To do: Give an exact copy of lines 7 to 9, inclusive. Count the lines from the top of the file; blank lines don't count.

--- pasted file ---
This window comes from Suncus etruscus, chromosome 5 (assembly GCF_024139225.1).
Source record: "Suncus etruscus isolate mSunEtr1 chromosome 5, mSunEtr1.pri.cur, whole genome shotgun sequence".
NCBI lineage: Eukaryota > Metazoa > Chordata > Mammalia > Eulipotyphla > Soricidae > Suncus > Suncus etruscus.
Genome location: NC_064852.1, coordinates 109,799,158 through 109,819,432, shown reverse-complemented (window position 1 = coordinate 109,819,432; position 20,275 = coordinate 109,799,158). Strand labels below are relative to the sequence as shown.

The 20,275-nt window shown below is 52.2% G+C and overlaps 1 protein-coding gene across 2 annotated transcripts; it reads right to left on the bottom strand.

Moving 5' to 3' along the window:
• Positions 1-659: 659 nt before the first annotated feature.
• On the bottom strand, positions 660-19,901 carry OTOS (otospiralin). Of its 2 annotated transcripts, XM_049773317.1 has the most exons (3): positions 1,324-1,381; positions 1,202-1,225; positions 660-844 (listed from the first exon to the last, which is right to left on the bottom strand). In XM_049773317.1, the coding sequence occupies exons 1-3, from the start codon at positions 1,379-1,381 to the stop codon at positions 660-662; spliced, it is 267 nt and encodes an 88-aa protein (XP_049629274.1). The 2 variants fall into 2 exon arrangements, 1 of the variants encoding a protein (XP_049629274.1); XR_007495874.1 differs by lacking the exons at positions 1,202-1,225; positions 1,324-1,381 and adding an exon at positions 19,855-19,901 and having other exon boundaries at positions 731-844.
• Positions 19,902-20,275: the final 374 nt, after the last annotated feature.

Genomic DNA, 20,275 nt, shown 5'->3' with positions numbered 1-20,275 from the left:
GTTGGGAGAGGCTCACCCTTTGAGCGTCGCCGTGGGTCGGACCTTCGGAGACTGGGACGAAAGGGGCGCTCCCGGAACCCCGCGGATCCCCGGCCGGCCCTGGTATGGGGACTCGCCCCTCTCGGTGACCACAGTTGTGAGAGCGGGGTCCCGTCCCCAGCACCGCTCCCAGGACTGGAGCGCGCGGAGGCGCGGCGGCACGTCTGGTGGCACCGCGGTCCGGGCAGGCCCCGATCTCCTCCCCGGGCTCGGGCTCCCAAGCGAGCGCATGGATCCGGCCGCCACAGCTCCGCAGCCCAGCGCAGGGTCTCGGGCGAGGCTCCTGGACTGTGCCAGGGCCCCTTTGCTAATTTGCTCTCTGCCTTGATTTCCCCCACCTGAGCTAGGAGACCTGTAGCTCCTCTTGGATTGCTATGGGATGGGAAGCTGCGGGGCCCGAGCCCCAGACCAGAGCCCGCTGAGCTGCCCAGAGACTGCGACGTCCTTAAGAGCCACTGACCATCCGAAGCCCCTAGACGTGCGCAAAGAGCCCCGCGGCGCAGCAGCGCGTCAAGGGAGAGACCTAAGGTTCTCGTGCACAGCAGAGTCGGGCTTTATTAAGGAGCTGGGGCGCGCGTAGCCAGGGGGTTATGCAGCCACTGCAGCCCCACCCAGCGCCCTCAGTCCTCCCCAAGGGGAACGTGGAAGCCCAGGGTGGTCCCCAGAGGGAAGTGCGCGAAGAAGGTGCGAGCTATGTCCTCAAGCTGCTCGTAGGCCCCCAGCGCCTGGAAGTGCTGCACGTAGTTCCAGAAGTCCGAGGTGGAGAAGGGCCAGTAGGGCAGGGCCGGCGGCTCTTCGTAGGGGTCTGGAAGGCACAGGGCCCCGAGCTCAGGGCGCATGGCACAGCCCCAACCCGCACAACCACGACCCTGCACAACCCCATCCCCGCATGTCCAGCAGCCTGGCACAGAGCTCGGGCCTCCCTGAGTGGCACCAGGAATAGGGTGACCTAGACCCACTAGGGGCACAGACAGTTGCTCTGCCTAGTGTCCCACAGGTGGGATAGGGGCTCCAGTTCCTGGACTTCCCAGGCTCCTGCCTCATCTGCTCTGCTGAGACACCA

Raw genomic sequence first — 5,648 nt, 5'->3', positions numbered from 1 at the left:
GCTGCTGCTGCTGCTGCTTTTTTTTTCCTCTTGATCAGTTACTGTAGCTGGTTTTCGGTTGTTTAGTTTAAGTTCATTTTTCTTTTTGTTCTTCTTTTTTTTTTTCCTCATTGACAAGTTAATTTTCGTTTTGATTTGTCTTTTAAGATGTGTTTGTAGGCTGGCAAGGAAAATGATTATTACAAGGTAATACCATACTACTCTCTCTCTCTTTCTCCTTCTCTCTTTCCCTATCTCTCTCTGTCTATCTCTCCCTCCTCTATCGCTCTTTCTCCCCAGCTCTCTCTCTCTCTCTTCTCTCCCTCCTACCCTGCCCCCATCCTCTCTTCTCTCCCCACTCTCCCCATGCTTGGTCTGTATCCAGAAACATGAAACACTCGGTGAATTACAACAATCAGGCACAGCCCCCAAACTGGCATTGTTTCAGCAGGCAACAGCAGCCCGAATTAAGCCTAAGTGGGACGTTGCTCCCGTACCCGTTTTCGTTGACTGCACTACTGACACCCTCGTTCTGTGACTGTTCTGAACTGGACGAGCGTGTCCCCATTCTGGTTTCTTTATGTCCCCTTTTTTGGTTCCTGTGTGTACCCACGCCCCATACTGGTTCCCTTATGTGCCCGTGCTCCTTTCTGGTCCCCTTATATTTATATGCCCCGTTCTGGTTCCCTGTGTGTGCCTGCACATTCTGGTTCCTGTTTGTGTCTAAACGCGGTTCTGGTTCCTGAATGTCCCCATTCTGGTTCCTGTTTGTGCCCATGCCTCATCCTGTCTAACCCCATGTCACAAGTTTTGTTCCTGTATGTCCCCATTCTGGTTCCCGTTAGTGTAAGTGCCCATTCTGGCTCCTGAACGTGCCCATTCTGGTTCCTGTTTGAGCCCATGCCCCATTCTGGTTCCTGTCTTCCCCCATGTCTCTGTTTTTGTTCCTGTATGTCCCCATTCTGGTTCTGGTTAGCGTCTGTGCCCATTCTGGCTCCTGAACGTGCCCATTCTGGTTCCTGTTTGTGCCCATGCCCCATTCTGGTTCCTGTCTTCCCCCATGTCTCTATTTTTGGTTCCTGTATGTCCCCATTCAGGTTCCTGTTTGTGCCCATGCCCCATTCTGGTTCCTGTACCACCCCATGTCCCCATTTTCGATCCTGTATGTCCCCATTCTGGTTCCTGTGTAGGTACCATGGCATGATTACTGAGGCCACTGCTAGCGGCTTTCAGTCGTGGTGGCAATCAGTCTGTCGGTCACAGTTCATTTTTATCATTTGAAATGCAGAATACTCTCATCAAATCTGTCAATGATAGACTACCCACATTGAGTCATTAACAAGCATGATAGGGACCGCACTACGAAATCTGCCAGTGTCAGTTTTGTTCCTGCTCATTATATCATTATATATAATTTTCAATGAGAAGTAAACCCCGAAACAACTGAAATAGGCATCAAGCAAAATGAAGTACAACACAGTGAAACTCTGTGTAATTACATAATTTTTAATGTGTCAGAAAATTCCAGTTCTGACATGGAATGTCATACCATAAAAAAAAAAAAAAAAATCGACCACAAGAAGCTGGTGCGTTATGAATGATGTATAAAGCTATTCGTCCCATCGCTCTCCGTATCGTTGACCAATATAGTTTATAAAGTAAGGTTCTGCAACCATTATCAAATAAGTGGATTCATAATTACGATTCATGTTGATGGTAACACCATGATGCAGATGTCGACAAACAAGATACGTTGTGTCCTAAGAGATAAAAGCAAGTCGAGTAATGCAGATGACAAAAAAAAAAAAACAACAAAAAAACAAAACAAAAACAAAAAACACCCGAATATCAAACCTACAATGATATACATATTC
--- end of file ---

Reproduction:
• Positions 1-659: 659 nt before the first annotated feature.
• On the bottom strand, positions 660-19,901 carry OTOS (otospiralin). Of its 2 annotated transcripts, XM_049773317.1 has the most exons (3): positions 1,324-1,381; positions 1,202-1,225; positions 660-844 (listed from the first exon to the last, which is right to left on the bottom strand). In XM_049773317.1, the coding sequence occupies exons 1-3, from the start codon at positions 1,379-1,381 to the stop codon at positions 660-662; spliced, it is 267 nt and encodes an 88-aa protein (XP_049629274.1). The 2 variants fall into 2 exon arrangements, 1 of the variants encoding a protein (XP_049629274.1); XR_007495874.1 differs by lacking the exons at positions 1,202-1,225; positions 1,324-1,381 and adding an exon at positions 19,855-19,901 and having other exon boundaries at positions 731-844.
• Positions 19,902-20,275: the final 374 nt, after the last annotated feature.